ERIC Number: ED052255
Record Type: Non-Journal
Publication Date: 1970-Nov
Stochastic Processes as True-Score Models for Highly Speeded Mental Tests.
Moore, William E.
The previous theoretical development of the Poisson process as a strong model for the true-score theory of mental tests is discussed, and additional theoretical properties of the model from the standpoint of individual examinees are developed. The paper introduces the Erlang process as a family of test theory models and shows in the context of mental testing, that the Poisson process is a particular case of the Erlang process. Probability density functions mathematically define the parameters and lead to semantic interpretations of parameters in terms of tests and examinee characteristics. Experimental research gives the fit of observations to theoretically predicted functional forms for individual examinees. In particular, experimental measurements determine observed-score distributions for individuals and give estimates of their true scores. The models apply to homogeneous, itemized tests of pure speed. The models were tested with tenth grade boys who responded to six highly speeded tests from the Kit of Reference Tests for Cognitive Factors. Three tests measured speed of clerical or perceptual skill, and three measured speed of computational skill in arithmetic. The Poisson process was applied with varying degrees of success to three of the six highly speeded tests while the Erlang process applied to one test. For two tests (Maze Tracing and Addition) the stochastic models had no application. (Author/CK)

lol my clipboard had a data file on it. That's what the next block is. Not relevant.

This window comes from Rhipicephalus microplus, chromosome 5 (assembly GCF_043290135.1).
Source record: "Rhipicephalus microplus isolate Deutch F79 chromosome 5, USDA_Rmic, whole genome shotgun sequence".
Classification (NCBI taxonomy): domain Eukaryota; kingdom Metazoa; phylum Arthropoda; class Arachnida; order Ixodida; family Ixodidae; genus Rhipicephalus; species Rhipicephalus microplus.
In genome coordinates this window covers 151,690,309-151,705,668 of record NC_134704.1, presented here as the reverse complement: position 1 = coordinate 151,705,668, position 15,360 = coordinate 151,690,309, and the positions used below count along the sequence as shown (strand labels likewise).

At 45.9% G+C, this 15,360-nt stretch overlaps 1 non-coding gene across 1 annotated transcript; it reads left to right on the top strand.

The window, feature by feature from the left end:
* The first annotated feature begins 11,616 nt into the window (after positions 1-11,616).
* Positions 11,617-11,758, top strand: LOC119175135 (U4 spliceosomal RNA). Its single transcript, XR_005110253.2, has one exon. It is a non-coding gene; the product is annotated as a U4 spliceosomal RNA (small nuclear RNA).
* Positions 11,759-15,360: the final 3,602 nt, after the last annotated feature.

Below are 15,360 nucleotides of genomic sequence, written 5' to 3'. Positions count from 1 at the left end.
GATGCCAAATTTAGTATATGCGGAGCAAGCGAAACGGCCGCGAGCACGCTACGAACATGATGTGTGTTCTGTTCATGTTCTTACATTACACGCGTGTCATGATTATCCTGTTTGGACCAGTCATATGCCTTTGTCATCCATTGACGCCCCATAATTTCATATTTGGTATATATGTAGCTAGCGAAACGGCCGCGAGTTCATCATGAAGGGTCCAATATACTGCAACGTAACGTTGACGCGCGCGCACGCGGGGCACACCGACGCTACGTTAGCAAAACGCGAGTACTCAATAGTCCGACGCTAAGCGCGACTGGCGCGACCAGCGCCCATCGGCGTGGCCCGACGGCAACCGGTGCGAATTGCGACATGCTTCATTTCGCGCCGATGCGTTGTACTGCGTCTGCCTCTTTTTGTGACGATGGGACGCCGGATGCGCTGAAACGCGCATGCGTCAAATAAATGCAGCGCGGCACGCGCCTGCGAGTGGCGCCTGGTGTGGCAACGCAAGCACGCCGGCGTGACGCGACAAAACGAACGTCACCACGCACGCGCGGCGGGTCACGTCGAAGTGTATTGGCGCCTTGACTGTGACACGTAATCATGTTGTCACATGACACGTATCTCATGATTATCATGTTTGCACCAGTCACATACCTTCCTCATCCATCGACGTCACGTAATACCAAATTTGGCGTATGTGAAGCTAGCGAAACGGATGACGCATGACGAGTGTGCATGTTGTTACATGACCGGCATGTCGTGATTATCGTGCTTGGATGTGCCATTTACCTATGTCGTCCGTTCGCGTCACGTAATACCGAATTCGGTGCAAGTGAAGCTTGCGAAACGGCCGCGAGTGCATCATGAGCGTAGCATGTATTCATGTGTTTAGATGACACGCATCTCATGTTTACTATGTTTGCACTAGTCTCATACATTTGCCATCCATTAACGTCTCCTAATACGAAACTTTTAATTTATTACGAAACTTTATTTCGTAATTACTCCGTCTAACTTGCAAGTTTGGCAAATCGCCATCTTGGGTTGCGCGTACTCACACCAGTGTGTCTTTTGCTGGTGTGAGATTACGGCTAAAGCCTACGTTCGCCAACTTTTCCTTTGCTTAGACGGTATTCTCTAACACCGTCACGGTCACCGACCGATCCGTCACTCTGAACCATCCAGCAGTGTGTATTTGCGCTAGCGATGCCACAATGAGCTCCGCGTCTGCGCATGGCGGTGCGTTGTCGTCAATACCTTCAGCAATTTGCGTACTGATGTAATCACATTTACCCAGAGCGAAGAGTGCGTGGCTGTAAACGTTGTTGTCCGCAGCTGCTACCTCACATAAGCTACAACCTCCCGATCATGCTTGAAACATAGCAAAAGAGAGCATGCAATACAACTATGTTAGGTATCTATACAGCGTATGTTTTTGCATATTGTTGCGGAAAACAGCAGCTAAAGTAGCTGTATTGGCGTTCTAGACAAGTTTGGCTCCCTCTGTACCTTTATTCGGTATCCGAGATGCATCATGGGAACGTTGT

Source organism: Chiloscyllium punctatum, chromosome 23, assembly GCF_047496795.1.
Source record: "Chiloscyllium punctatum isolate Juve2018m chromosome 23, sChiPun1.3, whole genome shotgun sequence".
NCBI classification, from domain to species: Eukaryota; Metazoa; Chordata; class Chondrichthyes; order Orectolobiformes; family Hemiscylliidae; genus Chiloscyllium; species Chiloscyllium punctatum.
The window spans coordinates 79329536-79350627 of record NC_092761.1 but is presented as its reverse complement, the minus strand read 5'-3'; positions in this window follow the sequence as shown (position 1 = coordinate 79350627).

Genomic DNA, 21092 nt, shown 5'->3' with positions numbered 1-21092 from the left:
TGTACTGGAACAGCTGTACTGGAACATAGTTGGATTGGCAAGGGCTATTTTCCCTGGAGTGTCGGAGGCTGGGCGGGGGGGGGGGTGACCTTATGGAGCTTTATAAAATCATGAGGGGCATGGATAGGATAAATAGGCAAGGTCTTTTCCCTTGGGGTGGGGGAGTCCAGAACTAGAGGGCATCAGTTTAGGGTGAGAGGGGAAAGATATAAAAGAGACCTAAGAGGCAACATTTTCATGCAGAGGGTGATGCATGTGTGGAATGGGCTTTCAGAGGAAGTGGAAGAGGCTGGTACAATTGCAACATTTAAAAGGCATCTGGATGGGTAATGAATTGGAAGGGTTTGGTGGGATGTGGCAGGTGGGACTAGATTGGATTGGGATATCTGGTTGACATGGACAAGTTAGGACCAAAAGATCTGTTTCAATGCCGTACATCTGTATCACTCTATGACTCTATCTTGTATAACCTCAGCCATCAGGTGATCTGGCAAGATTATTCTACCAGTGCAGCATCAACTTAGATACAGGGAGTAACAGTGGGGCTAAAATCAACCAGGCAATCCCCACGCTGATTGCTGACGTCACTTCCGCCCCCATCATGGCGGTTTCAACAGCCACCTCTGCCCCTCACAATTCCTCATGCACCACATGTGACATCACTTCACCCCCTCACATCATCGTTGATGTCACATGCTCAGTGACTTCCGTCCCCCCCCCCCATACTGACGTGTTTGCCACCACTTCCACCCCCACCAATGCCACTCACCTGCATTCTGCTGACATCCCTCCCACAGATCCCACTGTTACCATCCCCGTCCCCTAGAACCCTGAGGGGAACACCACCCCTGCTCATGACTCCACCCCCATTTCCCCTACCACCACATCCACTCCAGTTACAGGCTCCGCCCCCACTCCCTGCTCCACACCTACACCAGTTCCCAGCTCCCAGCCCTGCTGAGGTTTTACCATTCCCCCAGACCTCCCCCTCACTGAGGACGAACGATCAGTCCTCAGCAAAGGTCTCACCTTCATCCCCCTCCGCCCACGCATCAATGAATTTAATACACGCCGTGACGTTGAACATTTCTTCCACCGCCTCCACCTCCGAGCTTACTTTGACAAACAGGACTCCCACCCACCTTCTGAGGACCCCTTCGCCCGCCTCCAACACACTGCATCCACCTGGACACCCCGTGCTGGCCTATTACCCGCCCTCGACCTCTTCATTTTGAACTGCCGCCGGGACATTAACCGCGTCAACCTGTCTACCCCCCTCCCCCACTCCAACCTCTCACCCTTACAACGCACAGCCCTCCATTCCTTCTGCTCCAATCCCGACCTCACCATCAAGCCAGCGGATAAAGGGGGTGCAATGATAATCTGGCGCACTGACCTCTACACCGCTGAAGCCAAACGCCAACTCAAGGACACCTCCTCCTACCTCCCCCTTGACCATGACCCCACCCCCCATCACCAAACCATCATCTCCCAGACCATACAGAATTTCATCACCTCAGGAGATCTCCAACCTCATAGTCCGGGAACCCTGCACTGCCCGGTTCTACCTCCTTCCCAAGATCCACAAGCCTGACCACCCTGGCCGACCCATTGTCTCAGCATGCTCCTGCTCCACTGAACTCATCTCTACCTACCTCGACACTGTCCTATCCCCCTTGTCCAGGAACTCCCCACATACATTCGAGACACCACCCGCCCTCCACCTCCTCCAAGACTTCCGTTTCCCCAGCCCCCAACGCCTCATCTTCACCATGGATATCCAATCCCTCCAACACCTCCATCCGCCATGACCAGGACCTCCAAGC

Publication Type: N/A
Education Level: N/A
Authoring Institution: Educational Testing Service, Berkeley, CA.
Identifiers - Assessments and Surveys: Kit of Reference Tests for Cognitive Factors